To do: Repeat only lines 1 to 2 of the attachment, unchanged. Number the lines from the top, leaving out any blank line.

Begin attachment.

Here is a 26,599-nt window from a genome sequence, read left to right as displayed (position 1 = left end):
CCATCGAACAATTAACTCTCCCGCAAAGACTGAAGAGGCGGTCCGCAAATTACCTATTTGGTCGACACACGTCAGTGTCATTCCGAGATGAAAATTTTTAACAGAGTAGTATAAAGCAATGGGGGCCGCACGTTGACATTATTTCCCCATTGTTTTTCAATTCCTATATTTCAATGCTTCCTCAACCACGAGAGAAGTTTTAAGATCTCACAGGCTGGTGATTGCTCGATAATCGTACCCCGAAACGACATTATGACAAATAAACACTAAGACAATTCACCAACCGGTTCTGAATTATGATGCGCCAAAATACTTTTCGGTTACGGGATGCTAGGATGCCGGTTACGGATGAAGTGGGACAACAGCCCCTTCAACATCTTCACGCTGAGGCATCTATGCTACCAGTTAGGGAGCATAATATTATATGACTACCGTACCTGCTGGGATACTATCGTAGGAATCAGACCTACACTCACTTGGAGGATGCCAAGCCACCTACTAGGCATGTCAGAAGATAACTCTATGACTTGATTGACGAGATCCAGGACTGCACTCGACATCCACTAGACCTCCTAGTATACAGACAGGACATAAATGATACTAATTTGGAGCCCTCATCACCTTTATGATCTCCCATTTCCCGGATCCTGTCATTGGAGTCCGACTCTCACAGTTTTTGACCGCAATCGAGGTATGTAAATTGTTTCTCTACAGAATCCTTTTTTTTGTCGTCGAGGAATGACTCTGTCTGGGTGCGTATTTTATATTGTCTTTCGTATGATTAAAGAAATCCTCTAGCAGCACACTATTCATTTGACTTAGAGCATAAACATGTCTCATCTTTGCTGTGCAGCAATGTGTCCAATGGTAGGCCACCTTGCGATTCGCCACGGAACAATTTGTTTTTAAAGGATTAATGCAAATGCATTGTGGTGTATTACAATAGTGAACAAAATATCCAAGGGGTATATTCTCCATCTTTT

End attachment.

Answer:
Here is a 26,599-nt window from a genome sequence, read left to right as displayed (position 1 = left end):
CCATCGAACAATTAACTCTCCCGCAAAGACTGAAGAGGCGGTCCGCAAATTACCTATTTGGTCGACACACGTCAGTGTCATTCCGAGATGAAAATTTTTAACAGAGTAGTATAAAGCAATGGGGGCCGCACGTTGACATTATTTCCCCATTGTTTTTCAATTCCTATATTTCAATGCTTCCTCAACCACGAGAGAAGTTTTAAGATCTCACAGGCTGGTGATTGCTCGATAATCGTACCCCGAAACGACATTATGACAAATAAACACTAAGACAATTCACCAACCGGTTCTGAATTATGATGCGCCAAAATACTTTTCGGTTACGGGATGCTAGGATGCCGGTTACGGATGAAGTGGGACAACAGCCCCTTCAACATCTTCACGCTGAGGCATCTATGCTACCAGTTAGGGAGCATAATATTATATGACTACCGTACCTGCTGGGATACTATCGTAGGAATCAGACCTACACTCACTTGGAGGATGCCAAGCCACCTACTAGGCATGTCAGAAGATAACTCTATGACTTGATTGACGAGATCCAGGACTGCACTCGACATCCACTAGACCTCCTAGTATACAGACAGGACATAAATGATACTAATTTGGAGCCCTCATCACCTTTATGATCTCCCATTTCCCGGATCCTGTCATTGGAGTCCGACTCTCACAGTTTTTGACCGCAATCGAGGTATGTAAATTGTTTCTCTACAGAATCCTTTTTTTTGTCGTCGAGGAATGACTCTGTCTGGGTGCGTATTTTATATTGTCTTTCGTATGATTAAAGAAATCCTCTAGCAGCACACTATTCATTTGACTTAGAGCATAAACATGTCTCATCTTTGCTGTGCAGCAATGTGTCCAATGGTAGGCCACCTTGCGATTCGCCACGGAACAATTTGTTTTTAAAGGATTAATGCAAATGCATTGTGGTGTATTACAATAGTGAACAAAATATCCAAGGGGTATATTCTCCATCTTTT